I seemed to have wandered out of state.
History*: The Georgetown Loop Railroad was one of Colorado’s first visitor attractions. This spectacular stretch of narrow gauge railroad was completed in 1884 and considered an engineering marvel for its time. The thriving mining towns of Georgetown and Silver Plume lie 2 miles (3.2 km) apart in the steep, narrow canyon of Clear Creek in the Rocky Mountains west of Denver. Engineers designed a corkscrew route that traveled nearly twice that distance to connect them, slowly gaining more than 600 feet (183 m) in elevation. The route included horseshoe curves, grades of up to 4%, and four bridges across Clear Creek, including the massive Devil’s Gate High Bridge.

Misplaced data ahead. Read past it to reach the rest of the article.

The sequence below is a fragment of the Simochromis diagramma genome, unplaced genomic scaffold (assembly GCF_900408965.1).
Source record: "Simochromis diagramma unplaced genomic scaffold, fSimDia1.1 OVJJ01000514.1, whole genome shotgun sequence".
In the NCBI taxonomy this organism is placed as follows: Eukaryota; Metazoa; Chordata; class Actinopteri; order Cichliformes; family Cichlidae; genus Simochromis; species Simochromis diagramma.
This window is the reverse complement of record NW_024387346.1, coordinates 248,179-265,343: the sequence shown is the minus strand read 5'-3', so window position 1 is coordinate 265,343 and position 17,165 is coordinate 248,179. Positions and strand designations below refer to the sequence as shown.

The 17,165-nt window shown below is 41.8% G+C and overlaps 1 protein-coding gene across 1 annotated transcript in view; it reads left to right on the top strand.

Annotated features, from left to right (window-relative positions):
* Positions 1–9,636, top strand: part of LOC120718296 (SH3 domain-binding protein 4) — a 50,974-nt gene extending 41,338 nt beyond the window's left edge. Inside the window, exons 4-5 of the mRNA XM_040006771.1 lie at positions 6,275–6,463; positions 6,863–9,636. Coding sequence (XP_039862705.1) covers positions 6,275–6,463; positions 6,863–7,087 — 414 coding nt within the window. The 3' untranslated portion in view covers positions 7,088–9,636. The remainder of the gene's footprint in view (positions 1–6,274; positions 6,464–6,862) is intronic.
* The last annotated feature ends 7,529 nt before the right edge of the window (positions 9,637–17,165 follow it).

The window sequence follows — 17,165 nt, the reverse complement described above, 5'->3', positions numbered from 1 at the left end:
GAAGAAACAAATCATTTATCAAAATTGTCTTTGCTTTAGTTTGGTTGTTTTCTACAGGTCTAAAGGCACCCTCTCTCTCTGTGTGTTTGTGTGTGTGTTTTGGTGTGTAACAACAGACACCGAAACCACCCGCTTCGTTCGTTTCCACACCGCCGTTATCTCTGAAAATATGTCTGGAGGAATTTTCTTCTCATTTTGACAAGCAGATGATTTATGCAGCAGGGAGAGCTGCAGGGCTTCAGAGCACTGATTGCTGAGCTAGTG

The Georgetown, Breckenridge, and Leadville Railroad had been formed in 1881 under the Union Pacific Railroad. The Loop portion of the line was the crowning segment of the line, crossing the top of the gorge on a 95-foot (29 m) high trestle.
Originally part of the larger line of the Colorado Central Railroad constructed in the 1870s and 1880s, in the wake of the Colorado Gold Rush, this line was also used extensively during the silver boom of the 1880s to haul silver ore from the mines at Silver Plume. In 1893, the Colorado and Southern Railway took over the line and operated it for passengers and freight until 1938. The line was later dismantled, but was restored in the 1980s to operate during summer months as a tourist railroad, carrying passengers using historic narrow-gauge steam locomotives.
In 1959, the centennial year of the discovery of gold in Georgetown, the Georgetown Loop Historic Mining & Railroad Park was formed by the Colorado Historical Society. The Colorado Historical Society’s chairman negotiated a donation of mining claims and mills, and nearly 100 acres (40 ha) of land
*Info from Wilkipedia